If I were to solve the following Differential Equation (DE): \(\large\color{#000000 }{ \displaystyle y''-3y' -4y=2x^3+x^2+12}\) \(y'' ~-~2{\rm nd~derivative~of~}y\) \(y' ~-~1{\rm st~derivative~of~}y\) then, the solution will be a combination (sum) of \(\large\color{#000000 }{ \displaystyle y_c(x)=c_1e^{r_1\cdot x}+ c_2e^{r_2\cdot x}}\), (where \(r_1\) and \(r_2\) are the roots of the auxilary equation \(r^2-3r-4\) (\(r^2\) for second derivative) (\(r^1\) for first derivative) (\(r^0\) (or no r) for just y (zeroth derivative)) AND \(\color{#000000 }{ \displaystyle y_g(x)}\) which (in this case) is in the form of \(\color{#000000 }{ Ax^3+Bx^2+Cx+D}\) (since the function on the right is 3rd degree polynomial) AND the solution to DE would be \(y(x)=y_c(x)+y_g(x)\). \(\color{#0000ff}{\Huge^{^\text{____________________________}}}\) So let's solve this DE: So, \(r^2-3r-4=0\) \(r_1=-1\quad{\rm and}\quad r_2=4\) \(y_c(x)=c_1e^{-x}+c_2e^{4x}\) \(\color{#ff0000}{\Huge{\text{_______________}}}\) The function \(y_g(x)\) is in the form of \(\color{#000000 }{ Ax^3+Bx^2+Cx+D}\). Therefore, We will find y", -3y' , and -4y of this, and solve for A,B,C and D. \(\color{#000000 }{ y\Longrightarrow \displaystyle Ax^3+Bx^2+Cx+D }\) therefore; \(\color{#000000 }{ -4y\Longrightarrow \displaystyle -4Ax^3-4Bx^2-4Cx-4D }\) \(\color{#000000 }{ y'\Longrightarrow \displaystyle 3Ax^2+2Bx+C }\) therefore; \(\color{#000000 }{ -3y'\Longrightarrow \displaystyle -9Ax^2-6Bx-3C }\) \(\color{#000000 }{ y''\Longrightarrow \displaystyle 6Ax+2B }\) So \(y''-3y'-4y\) becomes \(\small\color{#000000 }{ \displaystyle 6Ax+2B-9Ax^2-6Bx-3C -4Ax^3-4Bx^2-4Cx-4D}\) And we know that \(y''-3y'-4y=2x^3+x^2+12\) \(\color{#ff0000}{\LARGE {\text{___________________}}}\) \(\color{#ff0000}{\bf AND~~~HERE~~~IS~~~THE~~PART\\WITH~~~"COEFFICIENTS"}\) \(\color{#ff0000}{\Huge{^\text{___________________}}}\) Therefore, \(\color{#000000 }{ \displaystyle 6Ax+2B-9Ax^2-6Bx-3C -4Ax^3-4Bx^2-4Cx-4D \\ =2x^3+x^2+12}\) Now, let's group all terms by the powers of x; \(\color{#000000 }{ \displaystyle -4Ax^3-9Ax^2-4Bx^2+ 6Ax-6Bx-4Cx+2B-3C -4D \\ =2x^3+x^2+12}\) There is the \(x^1\) term on the right side... \(\color{#000000 }{ \displaystyle -4Ax^3-9Ax^2-4Bx^2+ 6Ax-6Bx-4Cx+2B-3C -4D \\ =2x^3+x^2+0x+ 12}\) \(\small \color{#000000 }{ \displaystyle \color{blue}{-4A}x^3+\color{green}{(-9A-4B)}x^2+ \color{red}{(6A-6B-4C)}x+\color{magenta}{2B-3C -4D} \\ =\color{blue}{2}x^3+\color{green}{1}x^2+\color{red}{0}x+\color{magenta}{ 12}}\) So we have: \(\color{#0000ff }{ \displaystyle -4A=2 }\) \(\color{green }{ \displaystyle -9A-4B=1 }\) \(\color{red}{ \displaystyle 6A-6B-4C=0 }\) \(\color{magenta }{ \displaystyle 2B-3C -4D=12 }\) (That just now was the essence of "coefficients") Then we can solve the system... \(\color{#0000ff }{ \displaystyle -4A=2~~~\longrightarrow A=-1/2 }\) \(\color{green }{ \displaystyle -9(-1/2)-4B=1~~~\longrightarrow B=7/8 }\) \(\color{red}{ \displaystyle 6(-1/2)-6(7/8)-4C=0~~~\longrightarrow C=-33/16 }\) \(\color{magenta }{ \displaystyle 2(7/8)-3(-33/16) -4D=12~~~\longrightarrow D=-65/64 }\) So, the \(y_g(x)=Ax^3+Bx^2+Cx+D\) function is, \(y_g(x)=\color{#0000ff }{\dfrac{-1}{2}}x^3+\color{green }{\dfrac{7}{8}}x^2+\color{red }{\dfrac{-33}{16}}x+\color{magenta }{\dfrac{-65}{64}}\) And therefore the answer (to DE) would be: \(y=y_g(x)+y_c(x)\) \(y=\left\{c_1e^{-x}+c_2e^{4x}\right\}+\left\{\color{#0000ff }{\dfrac{-1}{2}}x^3+\color{green }{\dfrac{7}{8}}x^2+\color{red }{\dfrac{-33}{16}}x+\color{magenta }{\dfrac{-65}{64}}\right\} \) (that is the genral solution to the DE and our DE was: \(\color{#000000 }{ \displaystyle y''-3y' -4y=2x^3+x^2+12}\) )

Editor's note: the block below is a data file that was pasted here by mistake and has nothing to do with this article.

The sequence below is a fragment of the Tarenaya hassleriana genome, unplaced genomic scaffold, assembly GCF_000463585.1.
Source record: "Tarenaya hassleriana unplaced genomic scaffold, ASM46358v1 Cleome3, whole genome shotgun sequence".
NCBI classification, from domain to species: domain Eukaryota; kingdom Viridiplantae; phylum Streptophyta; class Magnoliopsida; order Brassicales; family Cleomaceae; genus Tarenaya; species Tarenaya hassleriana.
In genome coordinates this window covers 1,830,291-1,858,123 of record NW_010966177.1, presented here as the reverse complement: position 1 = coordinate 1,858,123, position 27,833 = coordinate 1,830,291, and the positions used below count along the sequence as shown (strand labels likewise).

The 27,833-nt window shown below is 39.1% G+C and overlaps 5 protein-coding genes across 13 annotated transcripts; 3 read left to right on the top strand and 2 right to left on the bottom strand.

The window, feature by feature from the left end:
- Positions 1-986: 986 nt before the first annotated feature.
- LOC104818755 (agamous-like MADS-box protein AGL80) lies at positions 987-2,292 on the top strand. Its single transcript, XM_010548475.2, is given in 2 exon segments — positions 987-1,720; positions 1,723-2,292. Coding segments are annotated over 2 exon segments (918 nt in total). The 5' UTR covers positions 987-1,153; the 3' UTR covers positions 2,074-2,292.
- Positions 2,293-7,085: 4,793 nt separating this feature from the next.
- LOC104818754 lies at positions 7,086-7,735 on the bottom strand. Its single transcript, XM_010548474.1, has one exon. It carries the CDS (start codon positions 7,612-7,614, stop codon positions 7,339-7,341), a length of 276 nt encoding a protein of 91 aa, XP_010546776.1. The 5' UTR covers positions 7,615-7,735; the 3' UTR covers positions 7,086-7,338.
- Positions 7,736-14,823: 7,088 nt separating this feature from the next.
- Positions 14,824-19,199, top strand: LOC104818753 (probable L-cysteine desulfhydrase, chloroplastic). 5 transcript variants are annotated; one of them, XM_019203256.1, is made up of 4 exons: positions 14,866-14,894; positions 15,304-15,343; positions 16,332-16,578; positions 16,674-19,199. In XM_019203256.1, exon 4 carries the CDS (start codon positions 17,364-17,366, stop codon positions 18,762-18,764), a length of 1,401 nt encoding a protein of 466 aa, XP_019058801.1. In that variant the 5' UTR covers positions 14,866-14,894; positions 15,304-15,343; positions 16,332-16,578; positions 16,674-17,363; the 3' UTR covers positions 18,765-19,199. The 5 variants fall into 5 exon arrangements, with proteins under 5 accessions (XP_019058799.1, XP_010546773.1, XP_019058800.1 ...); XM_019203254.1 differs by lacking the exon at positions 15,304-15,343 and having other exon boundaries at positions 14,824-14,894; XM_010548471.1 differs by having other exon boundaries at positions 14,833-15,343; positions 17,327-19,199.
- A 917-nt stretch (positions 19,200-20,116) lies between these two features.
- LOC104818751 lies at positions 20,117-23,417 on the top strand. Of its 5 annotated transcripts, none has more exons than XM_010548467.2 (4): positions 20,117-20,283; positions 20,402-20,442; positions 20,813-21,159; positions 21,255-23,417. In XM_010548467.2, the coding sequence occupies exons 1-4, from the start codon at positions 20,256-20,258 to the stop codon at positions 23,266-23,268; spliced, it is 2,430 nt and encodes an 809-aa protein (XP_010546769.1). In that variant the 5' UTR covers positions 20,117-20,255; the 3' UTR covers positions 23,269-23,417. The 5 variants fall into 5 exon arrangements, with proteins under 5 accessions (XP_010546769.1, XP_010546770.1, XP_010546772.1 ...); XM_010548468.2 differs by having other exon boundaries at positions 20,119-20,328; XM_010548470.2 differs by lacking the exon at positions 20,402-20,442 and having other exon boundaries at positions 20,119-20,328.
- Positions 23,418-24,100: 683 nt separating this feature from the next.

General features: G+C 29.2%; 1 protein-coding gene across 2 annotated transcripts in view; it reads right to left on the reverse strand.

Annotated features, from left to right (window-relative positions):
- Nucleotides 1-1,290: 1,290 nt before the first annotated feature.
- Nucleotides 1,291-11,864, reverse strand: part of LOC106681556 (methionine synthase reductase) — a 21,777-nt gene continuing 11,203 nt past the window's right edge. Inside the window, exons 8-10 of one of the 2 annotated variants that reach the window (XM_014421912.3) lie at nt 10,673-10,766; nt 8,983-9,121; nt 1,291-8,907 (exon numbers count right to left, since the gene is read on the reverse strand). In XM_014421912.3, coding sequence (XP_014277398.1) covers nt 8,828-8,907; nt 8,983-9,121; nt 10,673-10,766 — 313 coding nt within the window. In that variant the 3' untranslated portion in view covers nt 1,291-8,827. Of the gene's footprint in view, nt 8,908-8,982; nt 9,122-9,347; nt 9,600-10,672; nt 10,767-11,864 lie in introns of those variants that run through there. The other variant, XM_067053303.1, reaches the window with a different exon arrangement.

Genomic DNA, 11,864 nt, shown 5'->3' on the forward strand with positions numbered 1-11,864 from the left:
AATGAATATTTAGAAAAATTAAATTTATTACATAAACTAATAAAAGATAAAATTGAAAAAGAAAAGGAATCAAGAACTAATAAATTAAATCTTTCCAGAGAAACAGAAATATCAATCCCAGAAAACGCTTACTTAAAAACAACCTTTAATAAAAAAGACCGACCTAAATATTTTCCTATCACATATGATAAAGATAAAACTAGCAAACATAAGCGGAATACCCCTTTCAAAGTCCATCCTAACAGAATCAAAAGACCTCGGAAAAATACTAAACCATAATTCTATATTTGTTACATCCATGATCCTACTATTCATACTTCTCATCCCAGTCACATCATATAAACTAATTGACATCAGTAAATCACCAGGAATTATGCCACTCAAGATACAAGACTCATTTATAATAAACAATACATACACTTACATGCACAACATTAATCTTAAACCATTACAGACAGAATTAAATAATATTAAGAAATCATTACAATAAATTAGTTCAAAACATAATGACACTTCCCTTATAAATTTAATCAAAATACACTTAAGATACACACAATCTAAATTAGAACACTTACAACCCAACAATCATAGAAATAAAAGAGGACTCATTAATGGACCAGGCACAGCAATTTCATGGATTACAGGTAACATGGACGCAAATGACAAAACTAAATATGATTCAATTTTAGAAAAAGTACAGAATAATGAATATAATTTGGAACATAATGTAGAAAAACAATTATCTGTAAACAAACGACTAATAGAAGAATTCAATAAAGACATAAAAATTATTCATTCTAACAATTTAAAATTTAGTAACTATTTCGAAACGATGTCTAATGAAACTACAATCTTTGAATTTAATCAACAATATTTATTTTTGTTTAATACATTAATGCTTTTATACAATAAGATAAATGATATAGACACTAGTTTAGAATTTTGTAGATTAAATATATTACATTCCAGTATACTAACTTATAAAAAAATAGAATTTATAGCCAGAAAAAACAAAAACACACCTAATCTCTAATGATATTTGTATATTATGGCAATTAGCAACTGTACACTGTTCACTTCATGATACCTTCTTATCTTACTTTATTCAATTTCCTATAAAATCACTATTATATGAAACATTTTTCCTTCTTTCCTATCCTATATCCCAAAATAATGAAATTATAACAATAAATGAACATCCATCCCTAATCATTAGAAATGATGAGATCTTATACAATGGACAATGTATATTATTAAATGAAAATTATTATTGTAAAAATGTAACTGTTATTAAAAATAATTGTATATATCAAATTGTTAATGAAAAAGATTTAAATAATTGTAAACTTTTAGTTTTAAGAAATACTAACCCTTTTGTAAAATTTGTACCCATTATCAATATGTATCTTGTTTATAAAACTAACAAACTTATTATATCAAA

SolomonZelman
  • SolomonZelman
Now back to our division; \(\large\color{#000000 }{ \displaystyle x^3/(x^2+8x+16) }\)|dw:1450134662692:dw|